Only after this (pp. 28ff.) do we get a more detailed treatment of Marshall’s difficult relationship with Foxwell in the years running up to the early 1900s. Foxwell’s refusal to co-operate properly in the Moral Sciences Tripos teaching placed a heavy burden on Marshall, and in 1900 he saw a way out of this, also believing that Foxwell was about to cease teaching in Cambridge altogether. So Marshall, with the approval of the Moral Sciences Board, paid Pigou £100 to take over the general course in 1901. Foxwell expressed his annoyance at this, also quite clearly establishing an animosity towards Pigou that was expressed both in 1908, and then again in 1916 when he was equally obstructive about teaching on the Economics Tripos. Since the Christmas vacation of 1914 Pigou had been active with other Quakers as an ambulance driver on the Western Front, teaching during term in Cambridge; but when Pigou insisted on facing a tribunal following his conscientious objection to enlistment (at the age of 39) Foxwell (and William Cunningham) engaged in a campaign of gossip and innuendo against Pigou.
And then, long before the 1908 election, Pigou became the point man in the argument over Tariff Reform, but this appears pp. 42ff.. This again is a story laden with myth – about historical economists, Free Trade, and that other economists’ letter to The Times – and here the very illuminating detail presented by the authors lacks sure political context. The entire history of Irish Home Rule, Liberal Imperialism, and the divisions emerging around the Boer War formed an important context for the Tariff Reform Controversy; but here the starting gun is said to have been fired by a speech that Chamberlain delivered in Birmingham in May 1903 (p. 42). Nonetheless, is it not of interest that Toynbee’s posthumous Lectures on the Industrial Revolution of the 18th Century in England was based on notes made by W. J. Ashley and Bolton King, the whole revised by Arnold Toynbee’s friend, Alfred Milner? The Alfred Milner who was High Commissioner for Southern Africa 1897-1905? The William Ashley, founding Professor of Economic History at Harvard, who unexpectedly emerged as founding Professor of Commerce in Birmingham in 1901, the university foundation with which Joseph Chamberlain, Colonial Secretary 1895-1906, was so closely associated? The Ashley who in 1903 wrote The Tariff Problem, to which Pigou responded with The Riddle of the Tariff? (Not to mention the part played in all of this by A. J. Balfour, Henry Sidgwick’s brother-in-law).
There is then a certain economic tunnel-vision at work in this book, in which the wider social and political context to the arguments about labour legislation, redistribution, and economic welfare is ignored. The authors instead focus upon the detail of Pigou’s writings, tracing the path from Principles and Methods of Industrial Peace to Wealth and Welfare, and from there to the seminal Economics of Welfare of 1920. When, in the 1920s, the intellectual tide begins to flow against Pigou, this is because, as the authors insist, “There are no definitely Pigouvian analytical methods” (p. 100). He treats economic analysis in the classical Marshallian fashion as a toolbox, in which tools are selected to suit (changing) circumstances. In the later discussion of the cost controversies, the authors show clearly how Sraffa’s critique was predicated on a universalism that Pigou (and Marshall) sensibly eschewed (pp. 156ff.).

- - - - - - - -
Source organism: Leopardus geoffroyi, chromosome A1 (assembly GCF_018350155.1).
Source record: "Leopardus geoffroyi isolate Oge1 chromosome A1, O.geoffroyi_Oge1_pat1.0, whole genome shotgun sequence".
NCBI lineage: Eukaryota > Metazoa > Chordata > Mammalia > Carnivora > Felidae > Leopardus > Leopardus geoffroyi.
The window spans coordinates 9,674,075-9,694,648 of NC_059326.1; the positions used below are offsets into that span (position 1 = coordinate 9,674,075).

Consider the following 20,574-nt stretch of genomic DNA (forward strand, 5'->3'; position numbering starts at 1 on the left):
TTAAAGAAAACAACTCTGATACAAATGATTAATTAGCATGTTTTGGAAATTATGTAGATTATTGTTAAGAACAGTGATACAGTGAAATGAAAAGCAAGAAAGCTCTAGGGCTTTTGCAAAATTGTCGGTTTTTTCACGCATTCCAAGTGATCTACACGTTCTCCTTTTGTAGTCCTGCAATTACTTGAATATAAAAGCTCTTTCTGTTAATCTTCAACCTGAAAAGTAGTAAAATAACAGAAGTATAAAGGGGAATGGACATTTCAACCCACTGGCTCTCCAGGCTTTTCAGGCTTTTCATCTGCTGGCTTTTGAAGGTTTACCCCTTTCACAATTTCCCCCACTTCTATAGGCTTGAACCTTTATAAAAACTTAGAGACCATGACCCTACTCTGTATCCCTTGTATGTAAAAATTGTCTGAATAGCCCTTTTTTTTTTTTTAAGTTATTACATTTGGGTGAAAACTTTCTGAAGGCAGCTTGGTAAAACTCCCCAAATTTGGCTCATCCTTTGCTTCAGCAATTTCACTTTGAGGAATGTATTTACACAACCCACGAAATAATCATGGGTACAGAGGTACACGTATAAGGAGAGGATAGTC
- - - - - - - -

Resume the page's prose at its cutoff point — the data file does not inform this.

One further gem in this book is the deconstruction of Robbins’ Essay on the Nature and Significance of Economic Science as a critique of the Pigouvian approach to welfare (pp. 175ff.). Susan Howson’s biography has already attested to the intellectual pretensions of Robbins in the early 1930s, and this account adds to that by demonstrating that what Robbins later referred to self-deprecatingly as a “slender essay” (p. 178) is indeed intellectually very slender indeed.
The authors set out to restore Pigou’s reputation as a significant economic analyst by re-examining in great detail the arguments in which he engaged, the materials that he used, and the manner in which he adapted and developed his thinking. Traumatised by the war, with a heart condition from the mid 1920s, he played little part in the Faculty up to his retirement in 1943. He stayed on in King’s, beached intellectually and increasingly cantankerous, dying only in 1959. In this he resembled his mentor, Alfred Marshall, who spent the last forty-five years of his life convinced of his own frailty. This long physical twilight has obscured the real continuing brilliance of his ideas, which are here presented in detail for the first time. While I have above pointed to the lack of context this sometimes involves, it also has to be said that the thoroughness with which the authors have gone about their work makes a major and significant contribution to our understanding of a long-disregarded economist.
Published February 2016 by the UK History of Economic Thought Society (www.thets.org.uk). This work may be copied for non-profit educational uses if proper credit is given to the author and the list. For any enquiries about the review please contact the THETS Book Review Editor: Terry Peach, University of Manchester, UK (email@example.com).